Animator turned Workflow Supervisor Zach Parrish recently directed his first short film as part of the Walt Disney Animation Studios Short Circuit program of experimental films. During a visit to Disney Animation in Burbank, I had the pleasure of meeting Zach to talk about his film Puddles.
Alex: Your short was one of six that played at D23 Expo. What was it like seeing an audience react to Puddles?
Zach Parrish: I just remember being blown away because we were backstage, we were behind the screen and we heard all the laughter and I was just like ‘I had no idea this was funny!’ It got a great response, I was very honored.
Alex: It’s very funny. During the story boarding process, was none of it intended to be comical?
Zach: It was always intended to be comical. I think when you make a film, you live with it for so long you just lose your eyeballs on if that joke is actually landing, does this timing actually work. You set out with best of intentions. All the people around you have also watched it dozens of times and so nobody is laughing in the room anymore. So it’s really that fresh perspective you get from an audience where you say ‘Oh, thank God. It actually is funny.’ Because we try very hard to work on every facial expression, every timing, every staging to make sure that things that are supposed to land comedically do.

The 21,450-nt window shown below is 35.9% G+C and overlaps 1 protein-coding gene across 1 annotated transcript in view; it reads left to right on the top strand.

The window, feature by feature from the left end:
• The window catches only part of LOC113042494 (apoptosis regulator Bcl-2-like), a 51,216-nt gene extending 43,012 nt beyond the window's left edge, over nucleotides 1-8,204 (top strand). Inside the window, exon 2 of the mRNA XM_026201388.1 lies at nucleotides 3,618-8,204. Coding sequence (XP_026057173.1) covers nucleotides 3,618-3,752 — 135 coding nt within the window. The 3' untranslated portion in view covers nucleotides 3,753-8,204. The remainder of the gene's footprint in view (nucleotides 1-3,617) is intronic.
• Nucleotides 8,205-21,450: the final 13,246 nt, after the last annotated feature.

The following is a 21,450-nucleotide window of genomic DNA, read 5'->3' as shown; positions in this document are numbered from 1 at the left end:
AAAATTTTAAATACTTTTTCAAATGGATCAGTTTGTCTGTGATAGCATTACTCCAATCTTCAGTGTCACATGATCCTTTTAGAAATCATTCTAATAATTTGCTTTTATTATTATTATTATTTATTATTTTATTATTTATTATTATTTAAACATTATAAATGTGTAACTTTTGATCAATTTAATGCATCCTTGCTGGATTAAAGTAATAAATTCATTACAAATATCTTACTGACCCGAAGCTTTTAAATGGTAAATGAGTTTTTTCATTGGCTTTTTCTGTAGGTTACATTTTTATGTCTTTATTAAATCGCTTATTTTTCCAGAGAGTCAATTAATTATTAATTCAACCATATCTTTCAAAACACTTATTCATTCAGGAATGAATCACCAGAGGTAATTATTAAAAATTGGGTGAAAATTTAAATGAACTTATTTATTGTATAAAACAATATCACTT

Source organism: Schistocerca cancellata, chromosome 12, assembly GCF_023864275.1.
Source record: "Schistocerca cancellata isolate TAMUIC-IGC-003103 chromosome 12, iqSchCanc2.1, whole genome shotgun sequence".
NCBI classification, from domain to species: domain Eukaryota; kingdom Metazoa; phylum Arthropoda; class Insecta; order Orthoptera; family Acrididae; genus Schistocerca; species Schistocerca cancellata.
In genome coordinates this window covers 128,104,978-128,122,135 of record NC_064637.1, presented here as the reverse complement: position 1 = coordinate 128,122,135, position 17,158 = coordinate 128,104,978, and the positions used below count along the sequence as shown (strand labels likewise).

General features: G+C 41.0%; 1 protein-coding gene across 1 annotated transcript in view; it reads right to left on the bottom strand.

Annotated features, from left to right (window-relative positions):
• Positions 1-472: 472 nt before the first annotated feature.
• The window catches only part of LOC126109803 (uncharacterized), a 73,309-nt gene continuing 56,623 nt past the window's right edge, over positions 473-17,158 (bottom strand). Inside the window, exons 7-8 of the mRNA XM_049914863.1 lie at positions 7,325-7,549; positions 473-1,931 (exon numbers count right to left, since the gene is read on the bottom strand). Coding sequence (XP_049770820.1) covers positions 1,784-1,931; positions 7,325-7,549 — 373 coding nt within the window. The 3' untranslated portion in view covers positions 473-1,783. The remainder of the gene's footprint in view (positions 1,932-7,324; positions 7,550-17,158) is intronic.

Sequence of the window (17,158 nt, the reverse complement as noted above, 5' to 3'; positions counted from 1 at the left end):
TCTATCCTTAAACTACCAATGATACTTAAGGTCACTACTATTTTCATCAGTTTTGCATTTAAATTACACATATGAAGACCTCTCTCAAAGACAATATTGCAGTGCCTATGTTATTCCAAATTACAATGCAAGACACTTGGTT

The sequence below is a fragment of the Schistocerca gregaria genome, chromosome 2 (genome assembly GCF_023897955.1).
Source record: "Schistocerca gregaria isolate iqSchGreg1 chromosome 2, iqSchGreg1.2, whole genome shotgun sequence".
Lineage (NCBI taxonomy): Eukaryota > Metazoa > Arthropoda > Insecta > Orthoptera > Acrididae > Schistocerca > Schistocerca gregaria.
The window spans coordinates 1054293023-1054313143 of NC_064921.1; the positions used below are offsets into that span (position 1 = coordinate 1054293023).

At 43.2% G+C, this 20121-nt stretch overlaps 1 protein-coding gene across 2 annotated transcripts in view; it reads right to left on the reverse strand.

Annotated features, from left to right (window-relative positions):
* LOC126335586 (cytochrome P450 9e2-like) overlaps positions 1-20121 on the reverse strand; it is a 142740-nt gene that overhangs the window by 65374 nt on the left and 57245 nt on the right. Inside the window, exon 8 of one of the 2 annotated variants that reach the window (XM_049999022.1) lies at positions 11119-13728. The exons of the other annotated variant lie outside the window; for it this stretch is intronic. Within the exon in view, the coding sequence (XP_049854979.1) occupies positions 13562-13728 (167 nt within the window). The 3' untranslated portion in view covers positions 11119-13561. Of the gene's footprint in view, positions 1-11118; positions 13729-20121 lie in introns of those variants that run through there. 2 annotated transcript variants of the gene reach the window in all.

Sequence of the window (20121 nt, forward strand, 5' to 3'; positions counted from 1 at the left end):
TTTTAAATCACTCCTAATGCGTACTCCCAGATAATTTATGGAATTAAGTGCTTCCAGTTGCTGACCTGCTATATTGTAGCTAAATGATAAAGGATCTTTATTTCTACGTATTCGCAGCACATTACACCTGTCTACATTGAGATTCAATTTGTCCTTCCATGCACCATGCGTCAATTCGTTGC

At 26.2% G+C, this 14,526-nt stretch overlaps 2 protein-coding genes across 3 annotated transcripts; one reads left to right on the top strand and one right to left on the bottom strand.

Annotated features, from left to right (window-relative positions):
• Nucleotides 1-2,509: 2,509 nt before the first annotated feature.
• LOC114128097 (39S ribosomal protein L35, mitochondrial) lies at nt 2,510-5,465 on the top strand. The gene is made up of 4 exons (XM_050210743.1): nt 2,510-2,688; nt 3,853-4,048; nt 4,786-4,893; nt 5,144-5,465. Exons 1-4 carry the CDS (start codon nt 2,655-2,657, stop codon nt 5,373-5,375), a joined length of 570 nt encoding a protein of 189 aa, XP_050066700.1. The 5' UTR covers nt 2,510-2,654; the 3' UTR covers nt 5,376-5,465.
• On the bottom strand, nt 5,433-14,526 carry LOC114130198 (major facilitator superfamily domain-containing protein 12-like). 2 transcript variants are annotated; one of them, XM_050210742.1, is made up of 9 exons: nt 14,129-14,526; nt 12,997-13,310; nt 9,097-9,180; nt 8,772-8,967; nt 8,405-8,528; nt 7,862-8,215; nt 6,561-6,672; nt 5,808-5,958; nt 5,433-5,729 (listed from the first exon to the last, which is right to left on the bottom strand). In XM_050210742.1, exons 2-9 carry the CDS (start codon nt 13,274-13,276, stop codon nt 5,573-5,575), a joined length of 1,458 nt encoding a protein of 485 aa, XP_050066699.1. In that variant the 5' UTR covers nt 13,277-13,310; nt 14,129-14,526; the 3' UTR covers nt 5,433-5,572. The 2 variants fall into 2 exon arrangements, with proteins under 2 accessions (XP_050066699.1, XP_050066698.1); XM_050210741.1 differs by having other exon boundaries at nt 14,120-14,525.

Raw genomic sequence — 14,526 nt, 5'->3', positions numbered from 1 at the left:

Alex: This short is very imaginative. Where did the concept come from of things living beyond the puddles and using them as portals?
Zach: I’ve always had this weird imagination as a kid. It really comes from just stories I would make up for myself as a kid. The stories I like to tell usually involve using imagination, seeing the world different. It really came from my nephew Noah who, I was playing with him and I saw so much of that with him. I realized that I have lost as I’ve gotten older and how much of that I want back. To see the world in that way. I was just looking around, it originated with wouldn’t it be cool if you stepped into a reflection if it took you to what was being reflected. And then that turned into water and I thought oh my gosh, I remember playing in puddles as a kid and imagining that they were actually teleporting me to other places and then they just kind of snowballed into what could this world be and what if it was this magical world just to strengthen the theme of stopping and looking at the beauty of the world around you, taking that to an eleven.
Alex: Earlier you mentioned that you would’ve changed the look of the film if you had more time. I really like the children’s picture book look of the short and I’m curious to know what you would’ve changed if you had more time.
Zach: I don’t think I would necessarily change it. It’s more that anytime you do any artistic endeavor it’s always that pencils down situation. I actually really like the childrens book illustration look, that was very much the intention so I’m very excited that’s what you said. But there were certain things where for time and scope we didn’t do realistic hair, not that I want realistic hair but a little bit more breakup in the hair. We did a few places where we did some drawings and things like that, but would love to continue to push the characters further. I think the team did an amazing job at making it all feel very consistent and very believable in that style. The motion of the hair in the puddle world with that wind blowing feels very very believable considering the low budget approach that we used for that style.